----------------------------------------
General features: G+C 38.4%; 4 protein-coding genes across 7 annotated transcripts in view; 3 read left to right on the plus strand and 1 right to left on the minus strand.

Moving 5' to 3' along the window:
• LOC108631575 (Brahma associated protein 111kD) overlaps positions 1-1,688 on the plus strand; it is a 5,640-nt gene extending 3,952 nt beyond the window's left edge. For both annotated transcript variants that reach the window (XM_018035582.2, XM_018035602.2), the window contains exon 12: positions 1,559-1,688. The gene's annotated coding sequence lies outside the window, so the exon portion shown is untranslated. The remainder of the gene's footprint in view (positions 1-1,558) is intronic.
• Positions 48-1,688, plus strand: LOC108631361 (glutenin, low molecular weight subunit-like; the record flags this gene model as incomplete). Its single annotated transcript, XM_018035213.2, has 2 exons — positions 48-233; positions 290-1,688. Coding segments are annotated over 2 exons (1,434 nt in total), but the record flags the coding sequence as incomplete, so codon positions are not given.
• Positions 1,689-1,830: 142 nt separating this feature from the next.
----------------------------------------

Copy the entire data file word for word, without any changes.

General features: G+C 38.4%; 4 protein-coding genes across 7 annotated transcripts in view; 3 read left to right on the plus strand and 1 right to left on the minus strand.

Moving 5' to 3' along the window:
• LOC108631575 (Brahma associated protein 111kD) overlaps positions 1-1,688 on the plus strand; it is a 5,640-nt gene extending 3,952 nt beyond the window's left edge. For both annotated transcript variants that reach the window (XM_018035582.2, XM_018035602.2), the window contains exon 12: positions 1,559-1,688. The gene's annotated coding sequence lies outside the window, so the exon portion shown is untranslated. The remainder of the gene's footprint in view (positions 1-1,558) is intronic.
• Positions 48-1,688, plus strand: LOC108631361 (glutenin, low molecular weight subunit-like; the record flags this gene model as incomplete). Its single annotated transcript, XM_018035213.2, has 2 exons — positions 48-233; positions 290-1,688. Coding segments are annotated over 2 exons (1,434 nt in total), but the record flags the coding sequence as incomplete, so codon positions are not given.
• Positions 1,689-1,830: 142 nt separating this feature from the next.